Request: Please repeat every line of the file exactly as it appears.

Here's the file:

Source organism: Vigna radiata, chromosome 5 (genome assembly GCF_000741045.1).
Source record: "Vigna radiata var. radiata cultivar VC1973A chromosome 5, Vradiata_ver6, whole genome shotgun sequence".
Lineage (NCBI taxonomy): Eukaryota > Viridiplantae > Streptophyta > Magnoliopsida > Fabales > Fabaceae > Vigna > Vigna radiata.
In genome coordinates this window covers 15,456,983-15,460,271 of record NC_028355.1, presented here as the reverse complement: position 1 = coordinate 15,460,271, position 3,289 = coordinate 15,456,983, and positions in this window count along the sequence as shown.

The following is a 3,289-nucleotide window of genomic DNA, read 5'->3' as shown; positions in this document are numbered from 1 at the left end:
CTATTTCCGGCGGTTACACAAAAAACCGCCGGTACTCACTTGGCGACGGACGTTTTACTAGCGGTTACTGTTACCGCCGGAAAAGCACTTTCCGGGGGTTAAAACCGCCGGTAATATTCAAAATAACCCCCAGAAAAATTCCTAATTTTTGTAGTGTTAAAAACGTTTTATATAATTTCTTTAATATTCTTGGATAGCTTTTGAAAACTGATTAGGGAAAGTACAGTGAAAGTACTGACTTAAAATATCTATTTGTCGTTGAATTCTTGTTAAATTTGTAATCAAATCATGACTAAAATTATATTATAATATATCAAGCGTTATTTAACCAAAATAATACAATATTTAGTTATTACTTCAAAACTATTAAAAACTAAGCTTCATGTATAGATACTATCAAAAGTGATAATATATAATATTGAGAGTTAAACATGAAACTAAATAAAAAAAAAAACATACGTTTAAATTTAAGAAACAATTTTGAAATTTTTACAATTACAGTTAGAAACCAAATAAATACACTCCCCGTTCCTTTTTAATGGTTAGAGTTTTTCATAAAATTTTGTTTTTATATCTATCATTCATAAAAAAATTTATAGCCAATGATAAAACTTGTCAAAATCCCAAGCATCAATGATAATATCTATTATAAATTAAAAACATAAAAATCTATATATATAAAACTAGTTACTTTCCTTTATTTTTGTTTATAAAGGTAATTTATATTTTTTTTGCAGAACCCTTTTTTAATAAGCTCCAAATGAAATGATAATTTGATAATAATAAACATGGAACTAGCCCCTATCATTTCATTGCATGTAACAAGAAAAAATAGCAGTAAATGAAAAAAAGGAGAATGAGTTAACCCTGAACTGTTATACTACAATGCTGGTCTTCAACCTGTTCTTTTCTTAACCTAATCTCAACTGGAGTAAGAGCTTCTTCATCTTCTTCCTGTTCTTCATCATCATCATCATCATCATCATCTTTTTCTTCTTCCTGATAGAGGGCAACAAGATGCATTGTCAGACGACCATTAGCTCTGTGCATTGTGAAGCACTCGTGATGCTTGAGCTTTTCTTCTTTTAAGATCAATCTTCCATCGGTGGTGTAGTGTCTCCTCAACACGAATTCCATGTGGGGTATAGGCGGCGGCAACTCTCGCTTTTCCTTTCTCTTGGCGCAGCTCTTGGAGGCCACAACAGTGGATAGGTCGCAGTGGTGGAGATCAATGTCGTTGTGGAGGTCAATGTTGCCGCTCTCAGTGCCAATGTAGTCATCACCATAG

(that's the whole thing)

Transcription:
Source organism: Vigna radiata, chromosome 5 (genome assembly GCF_000741045.1).
Source record: "Vigna radiata var. radiata cultivar VC1973A chromosome 5, Vradiata_ver6, whole genome shotgun sequence".
Lineage (NCBI taxonomy): Eukaryota > Viridiplantae > Streptophyta > Magnoliopsida > Fabales > Fabaceae > Vigna > Vigna radiata.
In genome coordinates this window covers 15,456,983-15,460,271 of record NC_028355.1, presented here as the reverse complement: position 1 = coordinate 15,460,271, position 3,289 = coordinate 15,456,983, and positions in this window count along the sequence as shown.

The following is a 3,289-nucleotide window of genomic DNA, read 5'->3' as shown; positions in this document are numbered from 1 at the left end:
CTATTTCCGGCGGTTACACAAAAAACCGCCGGTACTCACTTGGCGACGGACGTTTTACTAGCGGTTACTGTTACCGCCGGAAAAGCACTTTCCGGGGGTTAAAACCGCCGGTAATATTCAAAATAACCCCCAGAAAAATTCCTAATTTTTGTAGTGTTAAAAACGTTTTATATAATTTCTTTAATATTCTTGGATAGCTTTTGAAAACTGATTAGGGAAAGTACAGTGAAAGTACTGACTTAAAATATCTATTTGTCGTTGAATTCTTGTTAAATTTGTAATCAAATCATGACTAAAATTATATTATAATATATCAAGCGTTATTTAACCAAAATAATACAATATTTAGTTATTACTTCAAAACTATTAAAAACTAAGCTTCATGTATAGATACTATCAAAAGTGATAATATATAATATTGAGAGTTAAACATGAAACTAAATAAAAAAAAAAACATACGTTTAAATTTAAGAAACAATTTTGAAATTTTTACAATTACAGTTAGAAACCAAATAAATACACTCCCCGTTCCTTTTTAATGGTTAGAGTTTTTCATAAAATTTTGTTTTTATATCTATCATTCATAAAAAAATTTATAGCCAATGATAAAACTTGTCAAAATCCCAAGCATCAATGATAATATCTATTATAAATTAAAAACATAAAAATCTATATATATAAAACTAGTTACTTTCCTTTATTTTTGTTTATAAAGGTAATTTATATTTTTTTTGCAGAACCCTTTTTTAATAAGCTCCAAATGAAATGATAATTTGATAATAATAAACATGGAACTAGCCCCTATCATTTCATTGCATGTAACAAGAAAAAATAGCAGTAAATGAAAAAAAGGAGAATGAGTTAACCCTGAACTGTTATACTACAATGCTGGTCTTCAACCTGTTCTTTTCTTAACCTAATCTCAACTGGAGTAAGAGCTTCTTCATCTTCTTCCTGTTCTTCATCATCATCATCATCATCATCATCTTTTTCTTCTTCCTGATAGAGGGCAACAAGATGCATTGTCAGACGACCATTAGCTCTGTGCATTGTGAAGCACTCGTGATGCTTGAGCTTTTCTTCTTTTAAGATCAATCTTCCATCGGTGGTGTAGTGTCTCCTCAACACGAATTCCATGTGGGGTATAGGCGGCGGCAACTCTCGCTTTTCCTTTCTCTTGGCGCAGCTCTTGGAGGCCACAACAGTGGATAGGTCGCAGTGGTGGAGATCAATGTCGTTGTGGAGGTCAATGTTGCCGCTCTCAGTGCCAATGTAGTCATCACCATAG